Jacobson designed this historic house in a very special way with numerous passive climate control features. He built it so that family and guests would never be separated from nature using French doors, deep porches, generous windows and elaborate gardens to bring the outdoors inside. It encourages use of the grounds as an extension of the living quarters.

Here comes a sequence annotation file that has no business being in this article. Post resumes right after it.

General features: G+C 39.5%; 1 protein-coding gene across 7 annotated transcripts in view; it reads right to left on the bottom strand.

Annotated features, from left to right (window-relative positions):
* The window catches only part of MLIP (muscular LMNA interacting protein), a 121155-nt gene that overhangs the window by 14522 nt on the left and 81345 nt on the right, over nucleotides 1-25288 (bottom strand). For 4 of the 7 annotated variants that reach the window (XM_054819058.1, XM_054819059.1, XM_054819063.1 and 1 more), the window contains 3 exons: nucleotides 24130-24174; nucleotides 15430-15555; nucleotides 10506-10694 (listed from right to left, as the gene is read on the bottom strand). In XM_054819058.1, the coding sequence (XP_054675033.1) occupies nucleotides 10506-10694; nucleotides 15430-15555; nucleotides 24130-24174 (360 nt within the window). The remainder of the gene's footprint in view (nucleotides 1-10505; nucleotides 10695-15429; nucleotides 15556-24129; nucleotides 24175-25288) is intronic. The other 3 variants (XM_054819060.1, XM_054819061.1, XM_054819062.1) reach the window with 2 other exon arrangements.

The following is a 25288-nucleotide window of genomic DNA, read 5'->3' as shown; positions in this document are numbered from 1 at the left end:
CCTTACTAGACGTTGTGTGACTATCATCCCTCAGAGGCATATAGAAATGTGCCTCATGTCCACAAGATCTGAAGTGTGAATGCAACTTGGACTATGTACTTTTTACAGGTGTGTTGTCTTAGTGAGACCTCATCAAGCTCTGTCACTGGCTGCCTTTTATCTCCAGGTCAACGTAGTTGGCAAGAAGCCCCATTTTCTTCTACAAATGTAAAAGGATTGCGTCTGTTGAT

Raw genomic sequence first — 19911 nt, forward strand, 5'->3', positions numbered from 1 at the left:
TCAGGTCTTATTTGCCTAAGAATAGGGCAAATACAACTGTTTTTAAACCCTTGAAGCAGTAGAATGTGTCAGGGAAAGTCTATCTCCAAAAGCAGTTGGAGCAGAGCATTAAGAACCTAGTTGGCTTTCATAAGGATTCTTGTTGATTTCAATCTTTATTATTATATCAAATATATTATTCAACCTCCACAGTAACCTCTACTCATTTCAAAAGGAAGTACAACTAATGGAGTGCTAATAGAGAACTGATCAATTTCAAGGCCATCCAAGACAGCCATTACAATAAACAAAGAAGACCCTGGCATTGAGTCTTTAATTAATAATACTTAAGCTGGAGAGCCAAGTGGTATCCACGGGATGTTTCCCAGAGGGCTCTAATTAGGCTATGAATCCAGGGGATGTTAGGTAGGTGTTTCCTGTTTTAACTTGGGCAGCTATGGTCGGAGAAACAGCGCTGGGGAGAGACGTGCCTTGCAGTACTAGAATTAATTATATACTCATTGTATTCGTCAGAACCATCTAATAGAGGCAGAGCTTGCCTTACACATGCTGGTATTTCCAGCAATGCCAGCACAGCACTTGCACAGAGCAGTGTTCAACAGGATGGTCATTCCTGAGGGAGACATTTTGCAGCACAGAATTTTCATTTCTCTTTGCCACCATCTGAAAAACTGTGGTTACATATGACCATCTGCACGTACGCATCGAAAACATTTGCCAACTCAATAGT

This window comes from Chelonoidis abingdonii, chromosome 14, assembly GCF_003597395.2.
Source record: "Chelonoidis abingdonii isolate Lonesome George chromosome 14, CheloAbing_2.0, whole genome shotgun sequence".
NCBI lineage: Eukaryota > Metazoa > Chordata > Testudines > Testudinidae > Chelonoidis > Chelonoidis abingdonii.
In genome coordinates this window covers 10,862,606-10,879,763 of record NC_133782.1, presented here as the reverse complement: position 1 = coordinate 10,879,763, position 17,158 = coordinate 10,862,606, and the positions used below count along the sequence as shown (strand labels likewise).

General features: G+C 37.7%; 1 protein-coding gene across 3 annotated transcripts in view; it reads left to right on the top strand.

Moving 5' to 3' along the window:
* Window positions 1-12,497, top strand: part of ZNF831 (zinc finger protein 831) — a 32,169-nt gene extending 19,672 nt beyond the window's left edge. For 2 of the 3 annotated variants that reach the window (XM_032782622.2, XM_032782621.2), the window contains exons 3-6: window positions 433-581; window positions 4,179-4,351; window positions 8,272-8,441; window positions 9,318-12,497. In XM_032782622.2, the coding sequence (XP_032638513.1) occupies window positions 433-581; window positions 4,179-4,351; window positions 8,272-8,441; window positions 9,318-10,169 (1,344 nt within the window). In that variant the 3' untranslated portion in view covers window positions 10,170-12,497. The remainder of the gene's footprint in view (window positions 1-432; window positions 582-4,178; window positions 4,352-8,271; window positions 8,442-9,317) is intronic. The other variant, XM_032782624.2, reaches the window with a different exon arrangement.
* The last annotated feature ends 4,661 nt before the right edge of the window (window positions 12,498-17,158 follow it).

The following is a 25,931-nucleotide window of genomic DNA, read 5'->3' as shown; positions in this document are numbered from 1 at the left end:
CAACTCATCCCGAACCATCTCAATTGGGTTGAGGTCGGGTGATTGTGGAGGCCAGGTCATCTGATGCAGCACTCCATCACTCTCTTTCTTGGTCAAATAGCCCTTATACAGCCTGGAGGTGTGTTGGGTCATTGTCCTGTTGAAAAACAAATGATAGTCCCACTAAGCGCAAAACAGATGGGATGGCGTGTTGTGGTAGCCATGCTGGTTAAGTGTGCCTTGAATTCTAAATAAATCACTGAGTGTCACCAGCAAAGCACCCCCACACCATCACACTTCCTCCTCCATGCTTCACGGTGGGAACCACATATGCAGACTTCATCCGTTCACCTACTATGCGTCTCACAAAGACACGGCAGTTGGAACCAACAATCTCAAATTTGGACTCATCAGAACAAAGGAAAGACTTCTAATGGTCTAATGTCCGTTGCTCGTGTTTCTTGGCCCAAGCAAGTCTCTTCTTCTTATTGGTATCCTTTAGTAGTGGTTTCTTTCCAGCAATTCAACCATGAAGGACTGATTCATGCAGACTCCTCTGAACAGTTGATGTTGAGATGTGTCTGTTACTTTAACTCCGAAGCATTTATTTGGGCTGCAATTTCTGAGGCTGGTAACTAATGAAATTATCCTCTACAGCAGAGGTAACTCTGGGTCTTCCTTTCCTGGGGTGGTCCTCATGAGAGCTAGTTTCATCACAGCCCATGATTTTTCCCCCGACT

THE JACOBSON FOUNDATION with a commitment to preserving the property and the legacy of Oscar Jacobson and his wife, Jeanne d'Ucel, while honoring the courage, talent, and achievement of the "Kiowa Six" and all the Native American art students, The Jacobson Foundation was incorporated as a non-profit 501(c) 3 organization. In 1986, the Foundation succeeded by seeing the Jacobson House placed on the National Register of Historic Places because of its unique architecture and role in the evolution and success of art in Oklahoma. It is on the Oklahoma Historical Society's Landmarks List and is documented with a State historical marker. The House stands as a living symbol of the spirit of every person. Arrell Morgan Gibson, the Oklahoma Historian, referred to the Oscar Jacobson legacy as "a preservation imperative". The Foundation operates the Jacobson House Native Art Center in the former residence of the Jacobson's. By bringing art exhibits, cultural activities, lectures, workshops and educational events to the public, the Jacobson House continues a tradition begun by the Jacobson's and their Native American student artists. That tradition recognizes art as the medium of human expression which embodies our values and spirit and has the capacity to convey those values and that spirit. That tradition gathers people together. Monroe Tsatoke said it best, "In the art of painting there is a new day dawning for the tradition is equipped with power and possibilities capable of immeasurable development. God has planted a tremendous hungering…for just such development…God surely would never plant a hunger he would not satisfy. The Indian's longing for power to achieve, to create, to do great things so his people will be better understood, will have a glorious realization in the future." (Circa 1938) In its articles of incorporation , the Foundation established the following purpose: "…To acquire and manage funding for the restoration and maintenance of the historic Oscar B. Jacobson House and grounds, to establish therein a Native American Cultural Center to showcase American Indian art and culture, to serve the public…" The Foundation's mission was well expressed by the noted Native American legal scholar, Rennard Strickland, in 1991: "In an age when events are driving us apart and splintering people along ethnic, racial, and economic lines, the Jacobson House stands as a cross-cultural bridge bringing people together to celebrate their unique strengths and shared values. The Jacobson Foundation uses the power of art and the work of artists to create understanding of traditional values in our evolving, ever-changing world. In an important way, the goals of Oscar Jacobson, the teacher, and the achievements of the Native Peoples with whom he worked are an example of how all people can work together to preserve and extend what the early Arapaho artist Carl Sweezy called 'the way people were meant to live.' Through its many activities, the Jacobson House hopes to capture this spirit."